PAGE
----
There are other things to keep in mind as well.  In the beginning of my bonsai journey I had fallen victim to the problem that many face early on.  I wanted to work with every tree I saw or read about.  I wanted to learn about everything from fruiting and flowering species to evergreens, to deciduous trees.  I spread myself too thin and my trees suffered for it.  I hadn’t yet learned the basics of watering, soil mixtures, or fertilization.  How could I possibly know what the different requirements were for such a large array of bonsai trees?  The answer is, I couldn’t.  And didn’t.  It was a hard lesson to learn and a difficult thing for this stubborn person to admit.  I needed to narrow my focus and learn all that I could about one or two species. 

I decided to pick a major.

When I was finally able to convince myself that I needed to pick a focus I settled on Japanese Black Pine, the king of bonsai.  This was an easy choice for me, as it was by far my favorite tree for bonsai.  Other trees of interest to me were Satsuki Azalea and Shimpaku Junipers.  These three types of trees were my main focus, with Japanese Black Pine being my center of attention.  I have spent the last several years learning all that I possibly can about these three trees.  I have since branched out to include Japanese Maples and Trident Maples, among others.  This has proved to be a very affective way of learning for me.  I am able to focus solely on a tree, its care, and its specific needs; and am able to learn how to make it into a magnificent bonsai tree.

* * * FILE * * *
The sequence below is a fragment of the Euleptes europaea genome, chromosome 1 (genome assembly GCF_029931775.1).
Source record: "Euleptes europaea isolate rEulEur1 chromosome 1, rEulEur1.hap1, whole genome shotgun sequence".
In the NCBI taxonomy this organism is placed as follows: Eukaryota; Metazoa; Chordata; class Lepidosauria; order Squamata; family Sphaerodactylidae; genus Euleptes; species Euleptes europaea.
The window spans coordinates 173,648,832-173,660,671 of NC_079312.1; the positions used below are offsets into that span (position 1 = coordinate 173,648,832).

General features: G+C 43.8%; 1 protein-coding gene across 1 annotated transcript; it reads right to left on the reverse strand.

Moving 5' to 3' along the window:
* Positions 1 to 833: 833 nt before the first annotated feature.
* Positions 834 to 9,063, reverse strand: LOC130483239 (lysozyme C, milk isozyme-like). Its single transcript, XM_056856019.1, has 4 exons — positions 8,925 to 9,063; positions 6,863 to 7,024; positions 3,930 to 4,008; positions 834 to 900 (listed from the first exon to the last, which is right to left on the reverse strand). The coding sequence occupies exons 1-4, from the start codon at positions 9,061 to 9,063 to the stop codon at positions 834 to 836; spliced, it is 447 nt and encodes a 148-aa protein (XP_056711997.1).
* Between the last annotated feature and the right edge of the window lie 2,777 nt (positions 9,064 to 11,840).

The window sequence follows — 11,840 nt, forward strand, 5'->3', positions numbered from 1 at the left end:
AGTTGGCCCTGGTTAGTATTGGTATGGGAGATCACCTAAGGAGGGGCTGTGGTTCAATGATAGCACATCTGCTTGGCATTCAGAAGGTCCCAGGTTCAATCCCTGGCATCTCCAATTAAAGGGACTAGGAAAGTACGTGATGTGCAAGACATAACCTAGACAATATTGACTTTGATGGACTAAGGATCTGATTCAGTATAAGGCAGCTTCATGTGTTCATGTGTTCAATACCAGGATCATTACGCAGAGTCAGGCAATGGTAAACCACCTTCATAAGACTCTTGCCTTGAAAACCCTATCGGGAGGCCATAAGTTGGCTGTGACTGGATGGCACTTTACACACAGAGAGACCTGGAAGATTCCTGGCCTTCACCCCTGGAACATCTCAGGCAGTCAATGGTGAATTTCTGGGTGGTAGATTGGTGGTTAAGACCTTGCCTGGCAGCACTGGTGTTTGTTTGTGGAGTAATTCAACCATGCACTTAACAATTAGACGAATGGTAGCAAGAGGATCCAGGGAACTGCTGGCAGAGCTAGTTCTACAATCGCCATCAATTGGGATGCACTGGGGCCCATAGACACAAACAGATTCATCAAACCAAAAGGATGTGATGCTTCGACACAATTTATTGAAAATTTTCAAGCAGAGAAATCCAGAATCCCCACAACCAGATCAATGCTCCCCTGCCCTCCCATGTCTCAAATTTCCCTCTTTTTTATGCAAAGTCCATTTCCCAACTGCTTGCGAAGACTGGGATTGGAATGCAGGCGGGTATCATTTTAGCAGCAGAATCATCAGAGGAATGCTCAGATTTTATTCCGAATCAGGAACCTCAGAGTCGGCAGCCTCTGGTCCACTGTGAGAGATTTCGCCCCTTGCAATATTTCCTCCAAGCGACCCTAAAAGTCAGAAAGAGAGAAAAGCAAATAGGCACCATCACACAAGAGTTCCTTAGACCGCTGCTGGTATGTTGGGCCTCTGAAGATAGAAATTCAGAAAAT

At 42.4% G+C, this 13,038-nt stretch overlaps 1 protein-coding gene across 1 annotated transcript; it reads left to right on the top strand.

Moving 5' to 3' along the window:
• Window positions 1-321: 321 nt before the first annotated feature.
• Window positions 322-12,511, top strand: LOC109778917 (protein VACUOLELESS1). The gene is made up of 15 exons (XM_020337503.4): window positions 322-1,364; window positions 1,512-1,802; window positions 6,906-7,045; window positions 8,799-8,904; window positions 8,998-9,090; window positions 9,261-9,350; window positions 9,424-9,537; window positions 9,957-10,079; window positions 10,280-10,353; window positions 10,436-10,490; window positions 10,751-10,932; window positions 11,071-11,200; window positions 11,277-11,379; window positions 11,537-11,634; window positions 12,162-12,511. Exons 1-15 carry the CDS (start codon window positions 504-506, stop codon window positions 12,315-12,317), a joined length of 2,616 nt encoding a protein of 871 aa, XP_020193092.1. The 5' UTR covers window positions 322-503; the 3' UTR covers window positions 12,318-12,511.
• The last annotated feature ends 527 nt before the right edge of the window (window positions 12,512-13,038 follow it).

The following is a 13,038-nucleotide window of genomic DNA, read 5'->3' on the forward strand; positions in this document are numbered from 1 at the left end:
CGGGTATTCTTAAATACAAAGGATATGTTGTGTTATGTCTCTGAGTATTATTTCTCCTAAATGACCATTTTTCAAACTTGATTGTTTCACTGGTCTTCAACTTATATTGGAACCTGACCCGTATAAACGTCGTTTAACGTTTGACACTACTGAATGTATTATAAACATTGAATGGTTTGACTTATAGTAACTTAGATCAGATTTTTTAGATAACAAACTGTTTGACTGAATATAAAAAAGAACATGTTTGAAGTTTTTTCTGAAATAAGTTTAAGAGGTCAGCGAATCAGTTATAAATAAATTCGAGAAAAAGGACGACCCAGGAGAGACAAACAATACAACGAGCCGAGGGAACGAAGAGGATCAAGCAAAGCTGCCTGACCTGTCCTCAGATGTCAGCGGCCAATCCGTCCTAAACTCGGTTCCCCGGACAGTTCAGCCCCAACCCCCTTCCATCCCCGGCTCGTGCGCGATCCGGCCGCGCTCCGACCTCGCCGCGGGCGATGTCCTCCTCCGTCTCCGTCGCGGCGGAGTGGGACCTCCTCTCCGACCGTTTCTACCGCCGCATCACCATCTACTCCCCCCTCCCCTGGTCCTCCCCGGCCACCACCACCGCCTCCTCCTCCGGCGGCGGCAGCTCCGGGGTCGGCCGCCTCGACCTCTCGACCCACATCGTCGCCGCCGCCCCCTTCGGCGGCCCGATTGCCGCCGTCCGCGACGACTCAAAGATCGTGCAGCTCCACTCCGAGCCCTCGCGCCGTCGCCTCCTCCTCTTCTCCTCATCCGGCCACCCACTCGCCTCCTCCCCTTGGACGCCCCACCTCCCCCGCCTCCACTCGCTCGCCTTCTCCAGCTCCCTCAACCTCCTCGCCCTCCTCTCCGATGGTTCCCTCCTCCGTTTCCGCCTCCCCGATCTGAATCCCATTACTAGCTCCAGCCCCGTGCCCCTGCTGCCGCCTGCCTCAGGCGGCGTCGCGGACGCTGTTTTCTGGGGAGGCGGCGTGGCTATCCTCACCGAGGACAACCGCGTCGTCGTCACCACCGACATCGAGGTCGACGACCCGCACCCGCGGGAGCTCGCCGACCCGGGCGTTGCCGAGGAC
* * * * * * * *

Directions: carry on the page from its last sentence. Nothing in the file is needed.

If all goes well I will continue learning and growing for the rest of my life.  There are still a wealth of techniques and species to learn, but that’s just part of the fun.  I still take a look at the works of Kimura to remind myself how tremendous the journey can be.  The works of a true artist have the power to amaze, and that is not something that is learned overnight.


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Inorganic Soil Mixes